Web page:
A naive farming couple from the picturesque but impoverished rice-growing region of Banaue, northern Philippines, come to grief in the crime-ridden capital in Brit helmer Sean Ellis’s polished Tagalog-language soap opera-cum-heist pic “Metro Manila.” Overlong, sometimes inventive, and with a self-indulgent tendency to exploit cliche as if it didn’t exist, the pic might be able to parlay its Sundance World Cinema audience award into wider international exposure. French distributor Haut et Court signed on just before the festival screenings.When their rice harvest fails to bring in a living wage, honest but dirt-poor Oscar Ramirez (Jake Macapagal) and sultry wife Mai (Althea Vega) impetuously decide to seek a better life for themselves and two young daughters in Manila, despite having no contacts or even a place to live. With their motto “In God we trust,” they guilelessly fall prey to the first conman they meet, stripped of their savings, and without a roof over their heads. While the pregnant Mai finds employment among the bar girls/sex workers at Charlie’s (cue overfamiliar scenes of leering men pawing the teary-eyed new recruit), Oscar happens upon a position as an armored truck driver through the favors of soon-to-be partner Ong (John Arcilla). Ong not only supplies him with a clean shirt and a dirty joke for their department head known as the Laughing Buddha (Moises Mag Isa), but also moves him out of the slum and into a tidy apartment. Naturally Ong has ulterior motives, namely to involve Oscar in a complicated robbery. But several unexpected plot twists result in the desperate Oscar coming up with a plan of his own. Although “Metro Manila” reps a departure from Ellis’ earlier charming romantic comedy “Cashback” and psychological horror exercise “The Broken,” it shares with those previous pics an obvious sense of formal craftsmanship. Even though he taps his technique at times to overly showy extent, the flashback scenes of a tense robbery remembered and a heightened rendering of a cautionary tale supply exciting visuals. Inspired by an incident Ellis witnessed in Manila with two armored truck employees clad in full combat mode having a screaming argument, the screenplay (co-written with Hollywood scribe Frank E. Flowers) boasts the stock characters and situations, sentimentality, foreshadowing and melodrama of soap opera. Yet by cleverly blending these ingredients with those of an action caper, the pic presents a fresher appeal. Per press notes, the script was in English, with thesps translating their own dialogue into Tagalog. Attractive indie actors Macapagal and Vega play it straight as the relocated couple, while Arcila sweatily hams it up as a complex villain. Flashy tech work is slick to the point of grandstanding.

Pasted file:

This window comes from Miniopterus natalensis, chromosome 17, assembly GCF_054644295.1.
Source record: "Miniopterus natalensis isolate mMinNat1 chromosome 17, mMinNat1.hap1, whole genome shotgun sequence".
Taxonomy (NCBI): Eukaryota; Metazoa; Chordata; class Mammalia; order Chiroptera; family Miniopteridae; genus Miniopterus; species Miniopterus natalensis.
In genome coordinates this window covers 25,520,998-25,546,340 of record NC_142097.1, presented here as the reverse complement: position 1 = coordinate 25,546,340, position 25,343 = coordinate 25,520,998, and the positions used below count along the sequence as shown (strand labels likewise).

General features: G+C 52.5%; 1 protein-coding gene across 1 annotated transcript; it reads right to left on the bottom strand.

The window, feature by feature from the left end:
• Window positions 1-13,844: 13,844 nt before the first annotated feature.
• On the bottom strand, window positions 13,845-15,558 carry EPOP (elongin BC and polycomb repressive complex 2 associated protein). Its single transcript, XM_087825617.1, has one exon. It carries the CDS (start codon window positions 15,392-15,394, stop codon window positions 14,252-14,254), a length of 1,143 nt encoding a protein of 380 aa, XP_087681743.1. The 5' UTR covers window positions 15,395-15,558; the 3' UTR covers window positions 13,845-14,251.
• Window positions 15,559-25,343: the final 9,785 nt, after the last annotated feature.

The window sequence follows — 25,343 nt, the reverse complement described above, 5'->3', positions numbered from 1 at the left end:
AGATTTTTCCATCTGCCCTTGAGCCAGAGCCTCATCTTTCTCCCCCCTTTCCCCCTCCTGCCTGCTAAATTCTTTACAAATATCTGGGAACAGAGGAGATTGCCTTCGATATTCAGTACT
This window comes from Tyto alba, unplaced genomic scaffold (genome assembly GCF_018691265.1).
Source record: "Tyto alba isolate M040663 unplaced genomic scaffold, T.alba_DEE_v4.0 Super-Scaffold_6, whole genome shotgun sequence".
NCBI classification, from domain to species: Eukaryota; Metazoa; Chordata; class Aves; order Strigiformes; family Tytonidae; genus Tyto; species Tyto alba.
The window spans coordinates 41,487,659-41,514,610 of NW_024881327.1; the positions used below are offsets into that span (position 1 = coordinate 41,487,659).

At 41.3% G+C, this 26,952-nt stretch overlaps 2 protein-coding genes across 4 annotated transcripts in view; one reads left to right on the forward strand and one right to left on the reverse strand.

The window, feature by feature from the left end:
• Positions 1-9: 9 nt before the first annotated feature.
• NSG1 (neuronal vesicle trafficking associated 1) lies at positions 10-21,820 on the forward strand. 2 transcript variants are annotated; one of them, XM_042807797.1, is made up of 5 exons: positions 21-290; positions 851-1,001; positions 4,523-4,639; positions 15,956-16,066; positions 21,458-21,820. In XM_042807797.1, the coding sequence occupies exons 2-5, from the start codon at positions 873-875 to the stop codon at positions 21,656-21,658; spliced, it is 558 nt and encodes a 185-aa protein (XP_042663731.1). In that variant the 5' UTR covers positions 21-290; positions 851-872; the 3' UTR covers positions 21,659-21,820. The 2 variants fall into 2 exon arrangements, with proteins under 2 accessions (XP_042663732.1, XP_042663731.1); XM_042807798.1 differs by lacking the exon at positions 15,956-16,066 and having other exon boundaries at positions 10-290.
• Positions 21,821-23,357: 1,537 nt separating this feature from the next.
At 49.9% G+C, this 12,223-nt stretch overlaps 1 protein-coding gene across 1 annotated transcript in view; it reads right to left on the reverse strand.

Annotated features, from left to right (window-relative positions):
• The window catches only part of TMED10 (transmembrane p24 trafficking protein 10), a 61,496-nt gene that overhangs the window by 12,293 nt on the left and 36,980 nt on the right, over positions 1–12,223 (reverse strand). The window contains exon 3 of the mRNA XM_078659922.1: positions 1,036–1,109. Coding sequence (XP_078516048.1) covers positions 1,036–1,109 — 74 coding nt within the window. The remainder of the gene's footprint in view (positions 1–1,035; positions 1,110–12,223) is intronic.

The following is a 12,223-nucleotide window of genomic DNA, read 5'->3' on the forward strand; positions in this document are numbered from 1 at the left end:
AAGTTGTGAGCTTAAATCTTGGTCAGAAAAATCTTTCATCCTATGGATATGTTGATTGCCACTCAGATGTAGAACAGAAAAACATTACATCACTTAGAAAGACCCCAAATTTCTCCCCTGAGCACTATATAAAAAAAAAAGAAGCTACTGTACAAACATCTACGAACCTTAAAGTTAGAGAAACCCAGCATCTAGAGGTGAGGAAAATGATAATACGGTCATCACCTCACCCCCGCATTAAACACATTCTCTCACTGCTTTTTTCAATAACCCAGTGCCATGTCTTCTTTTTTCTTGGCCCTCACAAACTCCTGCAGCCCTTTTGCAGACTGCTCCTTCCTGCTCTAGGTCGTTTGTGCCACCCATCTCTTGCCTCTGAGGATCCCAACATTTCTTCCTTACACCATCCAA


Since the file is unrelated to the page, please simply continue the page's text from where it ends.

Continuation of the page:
U.K. - Philippines
A Haut et Court (in France) release of a Chocolate Frog Film, Independent production. (International sales: Independent, London.) Produced by Mathilde Charpentier, Sean Ellis. Executive producers, Enrique Gonzalez, Celine Lopez. Directed by Sean Ellis. Screenplay, Ellis, Frank E. Flowers, based on a story by Ellis.
Camera (color, HD), Ellis; editor, Richard Mettler; music, Robin Foster; music supervisor, Matthieu Sibony; production designer, Ian Traifalgar; art director, Alfie Antonio Orseo; sound, Sylvain Rety, Sylvain Roux; visual effects producer, Louis Arcelin; visual effects supervisor, James Senade; associate producers, Jake Macapagal, Missy Papageorge, Stefan Sonnenfeld; assistant director, Andy Andico. Reviewed at Sundance Film Festival (World Cinema -- competing), Jan. 20, 2013. Running time: 114 MIN.
Jake Macapagal, John Arcilla, Althea Vega, Erin Panlilio, Angelina Kanapi, Ana Abad Santos, Moises Mag Isa. (Tagalog dialogue)